Orthopedic procedures like hip and knee replacements are becoming increasingly common. It is estimated that over 7 million Americans are living with a replaced hip or knee. The prevalence is higher in women and increases with age. Typically, these surgeries are elective and care can and should be taken ahead of time to research options, including facility and provider cost and quality.
The knee joint consists of three parts: the lower end of the thigh bone (femur), the upper end of the shin bone (tibia) and the knee cap (patella). In a knee replacement procedure, any or all three parts of the knee can be replaced. When the femur and the tibia are replaced, a portion of the bone is removed and metal components are inserted. If the patella is replaced, a plastic component is inserted.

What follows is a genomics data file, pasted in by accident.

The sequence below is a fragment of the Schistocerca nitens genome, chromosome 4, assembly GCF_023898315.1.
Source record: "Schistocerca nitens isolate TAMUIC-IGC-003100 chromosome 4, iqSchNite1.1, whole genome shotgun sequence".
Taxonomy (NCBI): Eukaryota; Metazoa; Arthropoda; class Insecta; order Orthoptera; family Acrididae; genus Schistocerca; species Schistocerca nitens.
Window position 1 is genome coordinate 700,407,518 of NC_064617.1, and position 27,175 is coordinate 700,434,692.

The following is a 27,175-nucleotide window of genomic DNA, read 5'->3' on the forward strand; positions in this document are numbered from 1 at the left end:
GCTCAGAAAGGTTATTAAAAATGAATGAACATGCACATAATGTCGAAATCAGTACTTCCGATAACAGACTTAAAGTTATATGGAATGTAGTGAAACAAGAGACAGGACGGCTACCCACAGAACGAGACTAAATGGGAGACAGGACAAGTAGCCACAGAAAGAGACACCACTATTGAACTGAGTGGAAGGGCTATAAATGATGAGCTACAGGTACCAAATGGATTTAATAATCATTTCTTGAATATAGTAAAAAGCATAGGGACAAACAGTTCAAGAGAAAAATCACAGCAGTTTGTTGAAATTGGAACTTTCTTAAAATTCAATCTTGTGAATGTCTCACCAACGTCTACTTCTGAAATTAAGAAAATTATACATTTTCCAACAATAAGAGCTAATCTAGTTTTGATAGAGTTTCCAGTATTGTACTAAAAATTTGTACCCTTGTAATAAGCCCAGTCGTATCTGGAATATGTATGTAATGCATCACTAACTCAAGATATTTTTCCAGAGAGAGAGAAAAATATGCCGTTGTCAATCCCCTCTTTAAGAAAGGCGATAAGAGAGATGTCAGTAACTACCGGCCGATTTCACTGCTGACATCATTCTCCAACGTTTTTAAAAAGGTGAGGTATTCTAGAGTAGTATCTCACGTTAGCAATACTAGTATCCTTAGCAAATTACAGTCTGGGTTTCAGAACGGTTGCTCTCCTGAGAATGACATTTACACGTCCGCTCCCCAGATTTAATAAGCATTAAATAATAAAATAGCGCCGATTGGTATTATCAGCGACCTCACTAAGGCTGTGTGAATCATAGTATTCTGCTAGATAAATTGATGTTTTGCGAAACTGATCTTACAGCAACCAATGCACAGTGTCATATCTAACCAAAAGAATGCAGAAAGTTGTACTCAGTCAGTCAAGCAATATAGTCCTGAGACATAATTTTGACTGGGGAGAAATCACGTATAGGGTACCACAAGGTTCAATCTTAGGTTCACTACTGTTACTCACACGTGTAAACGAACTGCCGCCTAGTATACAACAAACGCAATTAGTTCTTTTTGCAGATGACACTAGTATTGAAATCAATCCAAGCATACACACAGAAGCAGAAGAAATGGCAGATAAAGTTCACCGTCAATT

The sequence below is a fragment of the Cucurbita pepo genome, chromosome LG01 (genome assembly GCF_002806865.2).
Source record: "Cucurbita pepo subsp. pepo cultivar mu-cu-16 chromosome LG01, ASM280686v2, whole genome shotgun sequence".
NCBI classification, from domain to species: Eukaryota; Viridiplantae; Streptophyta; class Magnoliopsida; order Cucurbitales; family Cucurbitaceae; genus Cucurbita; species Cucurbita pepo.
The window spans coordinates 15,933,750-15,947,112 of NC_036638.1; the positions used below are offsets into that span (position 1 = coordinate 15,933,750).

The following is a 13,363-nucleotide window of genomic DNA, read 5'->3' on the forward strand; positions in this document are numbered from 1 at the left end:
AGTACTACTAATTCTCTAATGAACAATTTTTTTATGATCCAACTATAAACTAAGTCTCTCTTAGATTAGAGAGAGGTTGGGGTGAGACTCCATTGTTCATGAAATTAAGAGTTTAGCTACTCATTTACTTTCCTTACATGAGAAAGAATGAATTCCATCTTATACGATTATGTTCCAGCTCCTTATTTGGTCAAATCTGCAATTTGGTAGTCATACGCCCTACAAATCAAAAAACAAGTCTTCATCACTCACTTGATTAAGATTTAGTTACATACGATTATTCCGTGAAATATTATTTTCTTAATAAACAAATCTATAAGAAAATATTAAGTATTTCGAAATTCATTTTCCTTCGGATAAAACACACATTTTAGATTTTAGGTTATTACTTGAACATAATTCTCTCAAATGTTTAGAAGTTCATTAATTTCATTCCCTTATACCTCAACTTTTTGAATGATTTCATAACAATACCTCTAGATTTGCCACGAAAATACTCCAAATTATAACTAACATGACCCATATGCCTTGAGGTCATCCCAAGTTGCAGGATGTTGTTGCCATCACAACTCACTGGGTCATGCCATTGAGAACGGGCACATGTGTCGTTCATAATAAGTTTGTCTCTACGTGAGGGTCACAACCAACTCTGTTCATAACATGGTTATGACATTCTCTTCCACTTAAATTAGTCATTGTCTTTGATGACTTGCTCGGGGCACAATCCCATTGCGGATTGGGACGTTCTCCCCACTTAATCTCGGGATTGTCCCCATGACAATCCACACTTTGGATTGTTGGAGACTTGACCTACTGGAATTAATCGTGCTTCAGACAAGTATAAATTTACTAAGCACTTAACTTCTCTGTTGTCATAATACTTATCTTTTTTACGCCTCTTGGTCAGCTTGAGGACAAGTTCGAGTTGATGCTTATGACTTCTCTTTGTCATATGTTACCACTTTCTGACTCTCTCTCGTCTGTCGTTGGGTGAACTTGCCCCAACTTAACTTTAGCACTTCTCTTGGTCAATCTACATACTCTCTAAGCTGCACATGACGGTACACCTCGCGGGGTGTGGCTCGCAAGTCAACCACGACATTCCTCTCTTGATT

The hip joint consists of two main parts: a ball (femoral head) located at the upper end of the thigh bone (femur) and a socket (acetabulum) located in the pelvis. In a total hip replacement procedure, the ball is removed and replaced with a ball component and a cup/liner is inserted into the socket.
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